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Environmental conditions and physiological state influence estuarine movements of homing sockeye salmon
- Drenner, S. Matthew, Hinch, Scott G., Martins, Eduardo G., Furey, Nathan B., Clark, Timothy D., Cooke, Steven J., Patterson, David A., Robichaud, David, Welch, David W., Farrell, Anthony P., Thomson, Richard E.
- Fisheries oceanography 2015 v.24 no.4 pp. 307-324
- Oncorhynchus nerka, biotelemetry, brackish water, coastal water, developmental stages, energy conservation, environmental factors, estuaries, fish, freshwater, migratory behavior, physiological state, river water, rivers, salinity, tissues, British Columbia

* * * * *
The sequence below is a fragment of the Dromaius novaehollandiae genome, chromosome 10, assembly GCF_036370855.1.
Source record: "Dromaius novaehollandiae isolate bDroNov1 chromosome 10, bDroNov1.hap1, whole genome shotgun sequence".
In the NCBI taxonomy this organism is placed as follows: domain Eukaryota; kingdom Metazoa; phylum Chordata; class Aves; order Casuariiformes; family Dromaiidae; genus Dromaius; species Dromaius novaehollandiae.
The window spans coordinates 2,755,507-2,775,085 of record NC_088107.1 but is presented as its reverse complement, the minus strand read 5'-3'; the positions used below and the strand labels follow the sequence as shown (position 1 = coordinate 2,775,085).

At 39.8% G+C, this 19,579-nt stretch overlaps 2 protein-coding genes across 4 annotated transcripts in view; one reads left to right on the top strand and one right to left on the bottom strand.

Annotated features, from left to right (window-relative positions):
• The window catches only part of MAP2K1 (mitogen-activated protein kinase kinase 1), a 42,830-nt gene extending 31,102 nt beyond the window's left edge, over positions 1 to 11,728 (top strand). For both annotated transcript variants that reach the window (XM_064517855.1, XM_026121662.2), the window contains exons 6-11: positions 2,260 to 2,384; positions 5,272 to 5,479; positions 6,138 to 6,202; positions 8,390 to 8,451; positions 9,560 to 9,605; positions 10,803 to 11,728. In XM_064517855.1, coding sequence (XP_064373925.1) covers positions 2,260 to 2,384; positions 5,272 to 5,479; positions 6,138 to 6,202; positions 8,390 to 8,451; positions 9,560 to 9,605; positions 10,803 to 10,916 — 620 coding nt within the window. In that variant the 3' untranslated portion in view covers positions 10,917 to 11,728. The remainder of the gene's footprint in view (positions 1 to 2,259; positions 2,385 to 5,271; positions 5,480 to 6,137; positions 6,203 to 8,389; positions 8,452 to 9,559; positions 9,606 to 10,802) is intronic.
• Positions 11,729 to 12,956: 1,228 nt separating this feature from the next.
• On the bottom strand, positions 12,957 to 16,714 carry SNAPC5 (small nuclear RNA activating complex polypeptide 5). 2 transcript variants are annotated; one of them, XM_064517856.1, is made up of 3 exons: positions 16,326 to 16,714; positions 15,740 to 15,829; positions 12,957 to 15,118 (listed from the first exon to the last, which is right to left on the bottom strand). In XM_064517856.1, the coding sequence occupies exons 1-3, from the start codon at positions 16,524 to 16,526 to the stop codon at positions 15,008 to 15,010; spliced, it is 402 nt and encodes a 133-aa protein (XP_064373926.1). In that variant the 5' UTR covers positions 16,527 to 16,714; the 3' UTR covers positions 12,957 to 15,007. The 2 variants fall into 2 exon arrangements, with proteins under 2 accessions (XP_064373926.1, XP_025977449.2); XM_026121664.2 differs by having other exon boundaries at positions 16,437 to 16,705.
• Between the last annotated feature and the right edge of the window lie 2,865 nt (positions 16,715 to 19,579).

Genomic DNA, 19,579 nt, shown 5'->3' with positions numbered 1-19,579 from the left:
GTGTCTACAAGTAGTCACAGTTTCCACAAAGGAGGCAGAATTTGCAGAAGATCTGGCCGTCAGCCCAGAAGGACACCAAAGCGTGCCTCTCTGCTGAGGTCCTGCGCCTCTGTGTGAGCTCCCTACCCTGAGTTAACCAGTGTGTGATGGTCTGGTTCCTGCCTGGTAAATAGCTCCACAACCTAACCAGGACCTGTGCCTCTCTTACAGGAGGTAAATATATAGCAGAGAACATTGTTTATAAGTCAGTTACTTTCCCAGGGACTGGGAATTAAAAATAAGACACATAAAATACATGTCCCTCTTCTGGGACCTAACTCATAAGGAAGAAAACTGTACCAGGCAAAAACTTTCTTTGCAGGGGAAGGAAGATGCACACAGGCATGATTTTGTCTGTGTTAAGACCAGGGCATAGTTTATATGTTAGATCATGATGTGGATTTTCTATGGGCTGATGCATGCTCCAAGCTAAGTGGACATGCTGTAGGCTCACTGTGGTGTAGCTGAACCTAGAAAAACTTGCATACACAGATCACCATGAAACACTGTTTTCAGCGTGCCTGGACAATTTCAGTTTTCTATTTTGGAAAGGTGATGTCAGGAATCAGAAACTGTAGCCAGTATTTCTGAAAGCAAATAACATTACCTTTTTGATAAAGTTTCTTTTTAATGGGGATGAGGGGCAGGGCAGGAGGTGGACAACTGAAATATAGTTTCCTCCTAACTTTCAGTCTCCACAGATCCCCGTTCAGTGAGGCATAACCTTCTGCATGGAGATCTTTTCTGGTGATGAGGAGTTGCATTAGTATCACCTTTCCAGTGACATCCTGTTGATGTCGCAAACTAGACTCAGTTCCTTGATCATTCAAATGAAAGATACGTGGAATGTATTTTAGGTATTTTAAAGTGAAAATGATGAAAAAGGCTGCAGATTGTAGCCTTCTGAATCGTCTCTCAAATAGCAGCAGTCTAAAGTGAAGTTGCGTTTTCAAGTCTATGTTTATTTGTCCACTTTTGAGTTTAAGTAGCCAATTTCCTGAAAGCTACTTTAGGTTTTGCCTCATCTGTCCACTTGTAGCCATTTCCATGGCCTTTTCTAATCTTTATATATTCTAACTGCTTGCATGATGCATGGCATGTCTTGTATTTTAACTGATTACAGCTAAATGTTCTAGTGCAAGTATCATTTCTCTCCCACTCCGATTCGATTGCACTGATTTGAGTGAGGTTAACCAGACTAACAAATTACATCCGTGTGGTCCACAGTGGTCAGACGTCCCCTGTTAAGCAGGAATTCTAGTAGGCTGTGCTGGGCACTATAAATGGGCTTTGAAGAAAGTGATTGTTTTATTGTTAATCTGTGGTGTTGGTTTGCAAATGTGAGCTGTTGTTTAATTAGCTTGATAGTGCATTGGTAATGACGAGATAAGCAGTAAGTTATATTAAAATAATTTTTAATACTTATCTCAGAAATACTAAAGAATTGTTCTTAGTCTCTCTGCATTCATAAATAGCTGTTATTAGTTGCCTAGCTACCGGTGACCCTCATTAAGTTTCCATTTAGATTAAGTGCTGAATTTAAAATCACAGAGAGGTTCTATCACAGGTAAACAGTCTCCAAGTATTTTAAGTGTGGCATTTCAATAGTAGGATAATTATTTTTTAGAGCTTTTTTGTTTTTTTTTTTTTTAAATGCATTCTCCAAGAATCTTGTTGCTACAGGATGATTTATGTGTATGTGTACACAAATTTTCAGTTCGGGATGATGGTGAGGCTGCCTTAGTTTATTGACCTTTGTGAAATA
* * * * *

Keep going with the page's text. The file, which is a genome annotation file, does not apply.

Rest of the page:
- The reproductive migration of anadromous salmonids through estuarine waters is one of the most challenging stages of their life cycle, yet little is known about the environmental and physiological conditions that influence migratory behaviour. We captured, sampled tissues, tagged and released 365 sockeye salmon (Oncorhynchus nerka) homing through inner coastal waters towards the Fraser River, British Columbia, Canada. Biotelemetry was used to assess the behaviour of individual sockeye salmon approaching estuarine waters and at river entry, which were related to both fish physiological condition at release and to prevailing environmental conditions. Sockeye salmon tended to stay close to the shore, migrated during the day, and movements were related to tide. Sockeye salmon migration rate was linked to wind‐induced currents, salinity and an individual's physiological state, but these factors were specific to location and stock. We propose that wind‐induced currents exposed sockeye salmon entering the estuary to stronger olfactory cues associated with Fraser River water, which in turn resulted in faster migration rates presumably due to either an increased ability for olfactory navigation and/or advanced reproductive schedule through a neuroendocrine response to olfactory cues. However, once the migration had progressed further into more concentrated freshwater of the river plume, sockeye salmon presumably used wind‐induced currents to aid in movements towards the river, which may be associated with energy conservation. Results from this study improve our biological understanding of the movements of Fraser River sockeye salmon and are also broadly relevant to other anadromous salmonids homing in marine environments.